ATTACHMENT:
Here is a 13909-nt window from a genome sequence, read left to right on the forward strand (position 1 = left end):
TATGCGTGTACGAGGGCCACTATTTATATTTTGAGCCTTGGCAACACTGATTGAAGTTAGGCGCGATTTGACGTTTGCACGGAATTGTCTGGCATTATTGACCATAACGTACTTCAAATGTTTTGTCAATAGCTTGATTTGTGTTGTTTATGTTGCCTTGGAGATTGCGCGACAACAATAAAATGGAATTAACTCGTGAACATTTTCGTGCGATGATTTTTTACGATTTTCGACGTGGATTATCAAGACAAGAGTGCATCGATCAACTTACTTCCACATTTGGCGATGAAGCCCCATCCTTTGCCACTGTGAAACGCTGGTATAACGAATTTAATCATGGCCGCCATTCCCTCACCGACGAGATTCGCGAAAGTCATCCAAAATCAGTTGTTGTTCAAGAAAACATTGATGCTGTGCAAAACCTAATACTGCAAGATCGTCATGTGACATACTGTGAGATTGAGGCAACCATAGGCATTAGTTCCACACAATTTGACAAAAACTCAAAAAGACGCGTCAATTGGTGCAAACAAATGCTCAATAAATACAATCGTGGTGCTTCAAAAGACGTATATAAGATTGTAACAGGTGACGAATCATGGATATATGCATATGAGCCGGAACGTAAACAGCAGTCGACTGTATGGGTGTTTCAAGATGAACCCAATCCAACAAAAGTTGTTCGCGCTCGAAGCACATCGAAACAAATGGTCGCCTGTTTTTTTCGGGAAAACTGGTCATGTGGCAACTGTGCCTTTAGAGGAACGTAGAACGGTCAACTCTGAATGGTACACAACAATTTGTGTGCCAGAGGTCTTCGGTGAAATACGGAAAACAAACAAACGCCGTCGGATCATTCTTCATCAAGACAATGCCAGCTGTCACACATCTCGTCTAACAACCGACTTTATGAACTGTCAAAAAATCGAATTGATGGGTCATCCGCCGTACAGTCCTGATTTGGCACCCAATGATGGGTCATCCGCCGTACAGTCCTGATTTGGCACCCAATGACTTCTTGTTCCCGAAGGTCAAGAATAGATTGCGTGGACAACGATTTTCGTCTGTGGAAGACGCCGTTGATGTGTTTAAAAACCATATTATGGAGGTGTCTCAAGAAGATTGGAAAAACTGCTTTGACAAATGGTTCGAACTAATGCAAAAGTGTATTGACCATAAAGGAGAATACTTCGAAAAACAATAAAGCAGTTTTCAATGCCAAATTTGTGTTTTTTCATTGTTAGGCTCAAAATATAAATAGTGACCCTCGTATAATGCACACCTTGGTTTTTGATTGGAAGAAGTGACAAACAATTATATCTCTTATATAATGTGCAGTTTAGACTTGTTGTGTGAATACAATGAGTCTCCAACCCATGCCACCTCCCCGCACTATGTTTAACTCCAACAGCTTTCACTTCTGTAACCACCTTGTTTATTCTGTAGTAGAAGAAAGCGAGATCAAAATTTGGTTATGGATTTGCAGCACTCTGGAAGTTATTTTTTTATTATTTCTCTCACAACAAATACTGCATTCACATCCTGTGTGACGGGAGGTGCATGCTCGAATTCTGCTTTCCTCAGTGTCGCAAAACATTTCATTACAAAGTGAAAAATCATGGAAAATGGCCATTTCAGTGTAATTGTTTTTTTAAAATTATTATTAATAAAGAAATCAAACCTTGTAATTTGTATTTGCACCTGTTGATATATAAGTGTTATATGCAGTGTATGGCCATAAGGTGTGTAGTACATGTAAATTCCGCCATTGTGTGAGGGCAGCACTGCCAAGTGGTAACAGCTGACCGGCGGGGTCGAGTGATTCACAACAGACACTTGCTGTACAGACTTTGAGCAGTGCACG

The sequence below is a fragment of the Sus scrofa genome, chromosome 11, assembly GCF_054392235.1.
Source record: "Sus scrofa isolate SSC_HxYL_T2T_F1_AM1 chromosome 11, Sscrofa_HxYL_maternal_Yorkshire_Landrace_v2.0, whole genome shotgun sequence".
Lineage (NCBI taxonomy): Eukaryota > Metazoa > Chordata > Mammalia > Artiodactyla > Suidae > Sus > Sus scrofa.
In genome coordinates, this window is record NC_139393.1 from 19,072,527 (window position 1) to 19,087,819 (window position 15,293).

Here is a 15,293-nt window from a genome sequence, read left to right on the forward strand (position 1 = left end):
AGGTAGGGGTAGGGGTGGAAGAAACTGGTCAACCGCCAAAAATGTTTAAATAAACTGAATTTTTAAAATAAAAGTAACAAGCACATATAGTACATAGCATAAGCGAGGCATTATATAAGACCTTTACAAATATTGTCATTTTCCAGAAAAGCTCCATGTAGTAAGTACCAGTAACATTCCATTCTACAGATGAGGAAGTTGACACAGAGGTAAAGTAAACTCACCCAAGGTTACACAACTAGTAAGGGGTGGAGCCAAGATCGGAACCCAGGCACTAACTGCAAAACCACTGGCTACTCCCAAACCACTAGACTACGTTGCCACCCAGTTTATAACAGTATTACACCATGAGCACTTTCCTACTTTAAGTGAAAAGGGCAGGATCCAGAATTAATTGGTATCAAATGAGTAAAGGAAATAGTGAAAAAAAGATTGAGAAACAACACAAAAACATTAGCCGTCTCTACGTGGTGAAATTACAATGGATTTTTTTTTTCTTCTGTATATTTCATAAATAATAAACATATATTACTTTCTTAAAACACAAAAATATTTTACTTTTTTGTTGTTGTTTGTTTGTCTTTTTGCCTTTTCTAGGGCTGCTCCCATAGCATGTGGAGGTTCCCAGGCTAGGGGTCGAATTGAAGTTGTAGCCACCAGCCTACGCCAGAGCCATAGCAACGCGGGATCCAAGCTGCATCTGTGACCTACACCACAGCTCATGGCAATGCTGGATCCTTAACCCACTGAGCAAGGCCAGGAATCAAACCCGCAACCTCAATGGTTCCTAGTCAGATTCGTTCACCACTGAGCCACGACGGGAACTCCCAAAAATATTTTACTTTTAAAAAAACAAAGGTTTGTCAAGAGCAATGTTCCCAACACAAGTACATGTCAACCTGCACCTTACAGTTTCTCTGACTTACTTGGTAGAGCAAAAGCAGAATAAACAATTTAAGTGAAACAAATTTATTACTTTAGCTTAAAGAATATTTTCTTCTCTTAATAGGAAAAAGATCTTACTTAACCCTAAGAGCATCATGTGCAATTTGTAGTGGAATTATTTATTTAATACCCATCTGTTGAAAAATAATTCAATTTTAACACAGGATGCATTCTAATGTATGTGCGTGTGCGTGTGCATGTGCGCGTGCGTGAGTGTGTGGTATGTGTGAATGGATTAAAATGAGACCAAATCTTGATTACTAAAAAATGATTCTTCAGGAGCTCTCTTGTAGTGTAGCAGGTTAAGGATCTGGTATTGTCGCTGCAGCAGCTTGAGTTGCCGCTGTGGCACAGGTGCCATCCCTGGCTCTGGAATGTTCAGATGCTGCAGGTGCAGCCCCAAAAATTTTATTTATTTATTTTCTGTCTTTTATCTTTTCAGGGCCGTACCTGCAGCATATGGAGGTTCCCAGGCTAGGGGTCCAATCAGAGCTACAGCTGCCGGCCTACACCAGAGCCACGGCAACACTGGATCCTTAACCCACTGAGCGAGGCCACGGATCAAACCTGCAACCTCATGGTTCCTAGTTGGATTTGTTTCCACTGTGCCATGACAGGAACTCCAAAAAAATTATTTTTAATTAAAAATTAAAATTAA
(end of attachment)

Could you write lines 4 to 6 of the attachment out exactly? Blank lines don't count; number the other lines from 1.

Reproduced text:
Source record: "Sus scrofa isolate SSC_HxYL_T2T_F1_AM1 chromosome 11, Sscrofa_HxYL_maternal_Yorkshire_Landrace_v2.0, whole genome shotgun sequence".
Lineage (NCBI taxonomy): Eukaryota > Metazoa > Chordata > Mammalia > Artiodactyla > Suidae > Sus > Sus scrofa.
In genome coordinates, this window is record NC_139393.1 from 19,072,527 (window position 1) to 19,087,819 (window position 15,293).